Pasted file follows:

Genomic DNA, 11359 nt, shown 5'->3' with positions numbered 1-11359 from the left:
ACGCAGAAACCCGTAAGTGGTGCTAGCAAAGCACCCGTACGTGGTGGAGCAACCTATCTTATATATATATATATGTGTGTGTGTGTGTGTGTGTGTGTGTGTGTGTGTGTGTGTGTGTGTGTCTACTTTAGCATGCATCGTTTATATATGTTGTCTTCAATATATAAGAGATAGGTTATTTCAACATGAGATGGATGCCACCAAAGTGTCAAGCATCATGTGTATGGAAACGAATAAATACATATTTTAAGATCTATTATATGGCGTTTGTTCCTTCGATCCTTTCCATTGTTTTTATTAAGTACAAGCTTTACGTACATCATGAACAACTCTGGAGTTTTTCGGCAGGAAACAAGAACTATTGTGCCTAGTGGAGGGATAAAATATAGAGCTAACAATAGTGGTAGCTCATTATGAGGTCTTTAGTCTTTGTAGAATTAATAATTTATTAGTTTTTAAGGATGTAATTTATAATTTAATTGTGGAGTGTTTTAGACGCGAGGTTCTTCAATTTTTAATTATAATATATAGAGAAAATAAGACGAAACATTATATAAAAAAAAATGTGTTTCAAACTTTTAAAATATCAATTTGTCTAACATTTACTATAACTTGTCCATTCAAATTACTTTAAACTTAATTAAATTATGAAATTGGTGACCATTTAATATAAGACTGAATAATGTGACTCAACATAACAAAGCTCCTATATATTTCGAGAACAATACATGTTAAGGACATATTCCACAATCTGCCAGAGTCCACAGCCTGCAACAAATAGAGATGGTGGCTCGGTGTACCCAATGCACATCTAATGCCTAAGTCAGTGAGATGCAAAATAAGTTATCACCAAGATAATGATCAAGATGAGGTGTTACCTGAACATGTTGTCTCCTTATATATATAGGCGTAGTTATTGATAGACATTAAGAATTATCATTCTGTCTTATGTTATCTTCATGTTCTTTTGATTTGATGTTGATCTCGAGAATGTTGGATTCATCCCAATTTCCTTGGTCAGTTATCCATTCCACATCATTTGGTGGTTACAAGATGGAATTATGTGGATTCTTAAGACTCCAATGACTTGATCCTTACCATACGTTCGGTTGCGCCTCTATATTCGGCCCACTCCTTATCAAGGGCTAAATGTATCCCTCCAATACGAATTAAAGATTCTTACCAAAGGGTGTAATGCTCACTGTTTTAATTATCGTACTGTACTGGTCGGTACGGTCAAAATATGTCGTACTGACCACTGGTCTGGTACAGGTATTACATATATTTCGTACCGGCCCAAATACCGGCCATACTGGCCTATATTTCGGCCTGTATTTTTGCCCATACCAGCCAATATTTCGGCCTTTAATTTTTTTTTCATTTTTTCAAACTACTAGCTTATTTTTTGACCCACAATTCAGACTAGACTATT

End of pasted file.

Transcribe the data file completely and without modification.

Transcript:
Genomic DNA, 11359 nt, shown 5'->3' with positions numbered 1-11359 from the left:
ACGCAGAAACCCGTAAGTGGTGCTAGCAAAGCACCCGTACGTGGTGGAGCAACCTATCTTATATATATATATATGTGTGTGTGTGTGTGTGTGTGTGTGTGTGTGTGTGTGTGTGTGTGTGTCTACTTTAGCATGCATCGTTTATATATGTTGTCTTCAATATATAAGAGATAGGTTATTTCAACATGAGATGGATGCCACCAAAGTGTCAAGCATCATGTGTATGGAAACGAATAAATACATATTTTAAGATCTATTATATGGCGTTTGTTCCTTCGATCCTTTCCATTGTTTTTATTAAGTACAAGCTTTACGTACATCATGAACAACTCTGGAGTTTTTCGGCAGGAAACAAGAACTATTGTGCCTAGTGGAGGGATAAAATATAGAGCTAACAATAGTGGTAGCTCATTATGAGGTCTTTAGTCTTTGTAGAATTAATAATTTATTAGTTTTTAAGGATGTAATTTATAATTTAATTGTGGAGTGTTTTAGACGCGAGGTTCTTCAATTTTTAATTATAATATATAGAGAAAATAAGACGAAACATTATATAAAAAAAAATGTGTTTCAAACTTTTAAAATATCAATTTGTCTAACATTTACTATAACTTGTCCATTCAAATTACTTTAAACTTAATTAAATTATGAAATTGGTGACCATTTAATATAAGACTGAATAATGTGACTCAACATAACAAAGCTCCTATATATTTCGAGAACAATACATGTTAAGGACATATTCCACAATCTGCCAGAGTCCACAGCCTGCAACAAATAGAGATGGTGGCTCGGTGTACCCAATGCACATCTAATGCCTAAGTCAGTGAGATGCAAAATAAGTTATCACCAAGATAATGATCAAGATGAGGTGTTACCTGAACATGTTGTCTCCTTATATATATAGGCGTAGTTATTGATAGACATTAAGAATTATCATTCTGTCTTATGTTATCTTCATGTTCTTTTGATTTGATGTTGATCTCGAGAATGTTGGATTCATCCCAATTTCCTTGGTCAGTTATCCATTCCACATCATTTGGTGGTTACAAGATGGAATTATGTGGATTCTTAAGACTCCAATGACTTGATCCTTACCATACGTTCGGTTGCGCCTCTATATTCGGCCCACTCCTTATCAAGGGCTAAATGTATCCCTCCAATACGAATTAAAGATTCTTACCAAAGGGTGTAATGCTCACTGTTTTAATTATCGTACTGTACTGGTCGGTACGGTCAAAATATGTCGTACTGACCACTGGTCTGGTACAGGTATTACATATATTTCGTACCGGCCCAAATACCGGCCATACTGGCCTATATTTCGGCCTGTATTTTTGCCCATACCAGCCAATATTTCGGCCTTTAATTTTTTTTTCATTTTTTCAAACTACTAGCTTATTTTTTGACCCACAATTCAGACTAGACTATT